Radioactive iodine is a medicine that you take one time. After you swallow it, it is taken up by your
thyroid gland. Depending on the dosage used, the
radioactivity in the iodine destroys most or all of the tissue in your thyroid
gland, but it does not harm any other parts of your body.
Radioactive iodine treatment has been safely used on millions of people
for more than 60 years.
What To Expect After Treatment
Within a few days after treatment, the
radioactive iodine will leave your body in your urine. Drinking plenty of
fluids during this time will help your body get rid of the radioactivity. To
avoid exposing other people to radioactivity, it is important to take the
following precautions for the first 5 days after your treatment:
Keep your distance from other people,
especially children and pregnant women.
Do not sit next to someone
in a motor vehicle for more than 1 hour.
Avoid close contact,
kissing, or sexual intercourse.
Sleep alone in a separate room.
Use separate towels,
washcloths, and sheets. Wash these and your personal clothing separately for 1
To further reduce the chance of exposing other people to
Wash your hands with soap and lots of water
each time you use the toilet.
Keep the toilet very clean. Men
should urinate sitting down to avoid splashing. Also, flush the toilet two or
three times after each use.
Rinse the bathroom sink and tub
thoroughly after you use them.
Use separate (or disposable) eating
utensils for the first few days. And wash them separately.
After you take your treatment, you may have follow-up
exams every 4 to 6 weeks until your
thyroid hormone levels return to normal.
Why It Is Done
Radioactive iodine has the best
chance of permanently curing hyperthyroidism. Doctors often use it if your
hyperthyroidism comes back after you have been treated
with antithyroid medicine. It can also be used if your hyperthyroidism comes
back after you have surgery to remove part of your thyroid gland.
How Well It Works
For most people, one dose of
radioactive iodine treatment will cure hyperthyroidism. Usually, thyroid
hormone levels return to normal in 8 to 12 weeks. In rare cases, the person
needs a second or third dose of radioactive iodine.
For some people, radioactive iodine treatment
causes the thyroid gland to become swollen and inflamed (radiation
thyroiditis). If this happens, you may feel pain in your neck. Or your
hyperthyroidism may temporarily get worse. If you get radiation thyroiditis, it
usually does not last more than a few days. And you can take medicines that
will help you feel better.
Radioactive iodine treatment may cause
hypothyroidism, which means your body makes too little
thyroid hormone. Most people will have hypothyroidism within a year
after treatment. If you have hypothyroidism, you will
need to take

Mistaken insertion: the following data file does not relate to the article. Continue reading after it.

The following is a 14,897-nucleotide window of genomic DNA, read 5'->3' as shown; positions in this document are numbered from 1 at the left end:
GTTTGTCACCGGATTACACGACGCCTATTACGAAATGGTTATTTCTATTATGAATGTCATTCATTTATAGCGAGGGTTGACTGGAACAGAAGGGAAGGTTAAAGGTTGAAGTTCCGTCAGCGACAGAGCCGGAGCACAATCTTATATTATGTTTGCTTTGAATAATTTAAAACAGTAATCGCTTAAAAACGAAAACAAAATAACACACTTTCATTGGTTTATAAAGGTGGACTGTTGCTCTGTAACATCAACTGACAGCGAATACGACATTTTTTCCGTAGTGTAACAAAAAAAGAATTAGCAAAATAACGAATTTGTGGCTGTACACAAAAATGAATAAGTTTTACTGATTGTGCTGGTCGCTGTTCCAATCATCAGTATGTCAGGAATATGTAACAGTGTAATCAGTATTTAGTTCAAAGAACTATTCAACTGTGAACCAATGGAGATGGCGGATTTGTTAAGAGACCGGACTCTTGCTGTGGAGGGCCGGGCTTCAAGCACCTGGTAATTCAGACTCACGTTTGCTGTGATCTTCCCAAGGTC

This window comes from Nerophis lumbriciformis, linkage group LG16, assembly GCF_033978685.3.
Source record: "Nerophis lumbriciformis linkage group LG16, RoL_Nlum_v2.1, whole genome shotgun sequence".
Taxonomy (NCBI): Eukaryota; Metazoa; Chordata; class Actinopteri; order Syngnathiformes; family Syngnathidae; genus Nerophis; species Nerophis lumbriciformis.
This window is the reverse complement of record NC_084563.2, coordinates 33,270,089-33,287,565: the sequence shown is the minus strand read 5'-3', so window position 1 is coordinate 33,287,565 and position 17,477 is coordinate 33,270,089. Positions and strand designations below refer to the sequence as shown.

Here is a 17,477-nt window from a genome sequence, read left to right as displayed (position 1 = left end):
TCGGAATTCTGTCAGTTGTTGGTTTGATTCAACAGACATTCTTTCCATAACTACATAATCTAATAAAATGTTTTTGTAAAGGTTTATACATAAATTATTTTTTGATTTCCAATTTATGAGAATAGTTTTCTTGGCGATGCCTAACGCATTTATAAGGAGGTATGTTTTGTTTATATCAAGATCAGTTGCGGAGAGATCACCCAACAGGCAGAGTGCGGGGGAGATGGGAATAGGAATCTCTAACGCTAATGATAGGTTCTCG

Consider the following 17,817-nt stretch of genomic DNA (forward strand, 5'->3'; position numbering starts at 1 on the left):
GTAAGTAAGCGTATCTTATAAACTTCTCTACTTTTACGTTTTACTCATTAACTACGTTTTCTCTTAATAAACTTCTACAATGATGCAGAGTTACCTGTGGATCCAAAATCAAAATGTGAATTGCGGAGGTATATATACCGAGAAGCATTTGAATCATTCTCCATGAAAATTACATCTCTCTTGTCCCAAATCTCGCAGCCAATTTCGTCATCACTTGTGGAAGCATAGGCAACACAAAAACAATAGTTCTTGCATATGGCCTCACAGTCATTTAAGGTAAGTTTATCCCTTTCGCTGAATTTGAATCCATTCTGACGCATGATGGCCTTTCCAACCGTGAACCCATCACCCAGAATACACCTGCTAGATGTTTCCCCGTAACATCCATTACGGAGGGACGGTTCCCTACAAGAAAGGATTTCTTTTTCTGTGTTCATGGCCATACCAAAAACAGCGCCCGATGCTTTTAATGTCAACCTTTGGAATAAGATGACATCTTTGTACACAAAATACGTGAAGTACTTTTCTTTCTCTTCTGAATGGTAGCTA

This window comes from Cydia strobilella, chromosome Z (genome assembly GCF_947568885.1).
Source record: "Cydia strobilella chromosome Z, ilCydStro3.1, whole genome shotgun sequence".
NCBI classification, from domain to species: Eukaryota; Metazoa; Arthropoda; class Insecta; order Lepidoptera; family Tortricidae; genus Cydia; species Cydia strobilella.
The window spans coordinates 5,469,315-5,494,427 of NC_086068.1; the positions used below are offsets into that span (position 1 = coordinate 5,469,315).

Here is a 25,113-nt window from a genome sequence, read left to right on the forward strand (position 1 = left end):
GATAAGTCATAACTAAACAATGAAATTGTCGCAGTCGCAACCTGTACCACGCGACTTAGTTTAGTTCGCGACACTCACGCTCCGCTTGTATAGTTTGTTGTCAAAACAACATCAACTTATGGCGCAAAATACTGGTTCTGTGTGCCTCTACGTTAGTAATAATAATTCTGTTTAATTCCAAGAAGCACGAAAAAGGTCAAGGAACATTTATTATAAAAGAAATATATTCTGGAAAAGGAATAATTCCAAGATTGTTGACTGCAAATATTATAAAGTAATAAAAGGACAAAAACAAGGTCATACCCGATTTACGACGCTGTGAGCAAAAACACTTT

thyroid hormone medicine for the rest of your life.
To learn more, see the topic
Most people—depending on their ages, how much thyroid hormone their bodies make, and
other health conditions they have—are treated first with radioactive
Radioactive iodine is often recommended if you have
Graves' disease and are older than 50, or if you have
thyroid nodules (toxic multinodular goiter) that are
releasing too much thyroid hormone. Radioactive iodine is not used if:
pregnant or you want to become pregnant within 6 months of
You are breast-feeding.
thyroiditis or another kind of hyperthyroidism that is
You may take
antithyroid medicine for several weeks or months
before treatment with radioactive iodine. The antithyroid medicine will lower
thyroid hormone levels in your body and will also lower your chances of having
a more serious problem called
thyroid storm. You may also take additional medicines that can make you feel better
and help your thyroid return to normal before you are given radioactive
Radioactive iodine has been used to treat hyperthyroidism
for more than 60 years. There is no evidence that radioactive iodine causes
cancer, infertility, or birth defects.
If you have had
radioactive iodine treatment and you want to travel within a few days after
treatment, prepare for any problems you may have at airport
security. People who have had radioactive iodine treatment can set off the
radiation detection machines in airports.
If you plan to travel
within 5 to 7 days of your radioactive treatment:
Check with local authorities about special
procedures or considerations.
Ask your doctor to write a letter
describing the radiation isotope used, the date and time of treatment, the
dose, and its biological half-life (how long it takes for half of the
radioactive iodine to be eliminated from the body). The letter should include
your doctor's 24-hour telephone numbers so that authorities can call your
doctor if they need to verify the information in the letter.
in mind that you will have to wait for permission to travel.
How this information was developed to help you make better health decisions.